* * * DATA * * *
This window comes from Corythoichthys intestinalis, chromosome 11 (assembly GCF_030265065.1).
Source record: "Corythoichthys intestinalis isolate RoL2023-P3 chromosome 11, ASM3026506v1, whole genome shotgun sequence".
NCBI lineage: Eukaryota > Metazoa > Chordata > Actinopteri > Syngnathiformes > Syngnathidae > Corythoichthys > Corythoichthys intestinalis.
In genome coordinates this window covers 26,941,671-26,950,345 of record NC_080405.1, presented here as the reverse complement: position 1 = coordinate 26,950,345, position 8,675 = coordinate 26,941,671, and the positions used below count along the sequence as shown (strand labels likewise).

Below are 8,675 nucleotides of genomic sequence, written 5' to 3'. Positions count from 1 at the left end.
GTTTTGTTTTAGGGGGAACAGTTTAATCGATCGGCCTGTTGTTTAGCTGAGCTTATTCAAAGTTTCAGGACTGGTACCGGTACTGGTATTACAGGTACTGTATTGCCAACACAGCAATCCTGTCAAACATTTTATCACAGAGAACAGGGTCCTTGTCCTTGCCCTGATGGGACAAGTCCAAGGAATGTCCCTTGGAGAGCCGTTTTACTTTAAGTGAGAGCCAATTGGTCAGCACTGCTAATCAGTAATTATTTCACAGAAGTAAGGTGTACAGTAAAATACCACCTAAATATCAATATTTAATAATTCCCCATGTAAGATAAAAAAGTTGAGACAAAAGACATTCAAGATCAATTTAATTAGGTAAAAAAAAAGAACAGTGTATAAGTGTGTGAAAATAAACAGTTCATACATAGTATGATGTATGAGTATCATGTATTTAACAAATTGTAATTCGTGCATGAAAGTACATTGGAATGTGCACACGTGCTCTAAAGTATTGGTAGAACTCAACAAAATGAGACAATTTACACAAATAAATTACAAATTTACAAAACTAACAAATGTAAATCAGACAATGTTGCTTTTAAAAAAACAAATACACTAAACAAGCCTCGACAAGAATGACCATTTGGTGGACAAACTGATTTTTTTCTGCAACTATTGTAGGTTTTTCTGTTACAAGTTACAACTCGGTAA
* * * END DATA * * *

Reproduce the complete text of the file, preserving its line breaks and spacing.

This window comes from Corythoichthys intestinalis, chromosome 11 (assembly GCF_030265065.1).
Source record: "Corythoichthys intestinalis isolate RoL2023-P3 chromosome 11, ASM3026506v1, whole genome shotgun sequence".
NCBI lineage: Eukaryota > Metazoa > Chordata > Actinopteri > Syngnathiformes > Syngnathidae > Corythoichthys > Corythoichthys intestinalis.
In genome coordinates this window covers 26,941,671-26,950,345 of record NC_080405.1, presented here as the reverse complement: position 1 = coordinate 26,950,345, position 8,675 = coordinate 26,941,671, and the positions used below count along the sequence as shown (strand labels likewise).

Below are 8,675 nucleotides of genomic sequence, written 5' to 3'. Positions count from 1 at the left end.
GTTTTGTTTTAGGGGGAACAGTTTAATCGATCGGCCTGTTGTTTAGCTGAGCTTATTCAAAGTTTCAGGACTGGTACCGGTACTGGTATTACAGGTACTGTATTGCCAACACAGCAATCCTGTCAAACATTTTATCACAGAGAACAGGGTCCTTGTCCTTGCCCTGATGGGACAAGTCCAAGGAATGTCCCTTGGAGAGCCGTTTTACTTTAAGTGAGAGCCAATTGGTCAGCACTGCTAATCAGTAATTATTTCACAGAAGTAAGGTGTACAGTAAAATACCACCTAAATATCAATATTTAATAATTCCCCATGTAAGATAAAAAAGTTGAGACAAAAGACATTCAAGATCAATTTAATTAGGTAAAAAAAAAGAACAGTGTATAAGTGTGTGAAAATAAACAGTTCATACATAGTATGATGTATGAGTATCATGTATTTAACAAATTGTAATTCGTGCATGAAAGTACATTGGAATGTGCACACGTGCTCTAAAGTATTGGTAGAACTCAACAAAATGAGACAATTTACACAAATAAATTACAAATTTACAAAACTAACAAATGTAAATCAGACAATGTTGCTTTTAAAAAAACAAATACACTAAACAAGCCTCGACAAGAATGACCATTTGGTGGACAAACTGATTTTTTTCTGCAACTATTGTAGGTTTTTCTGTTACAAGTTACAACTCGGTAA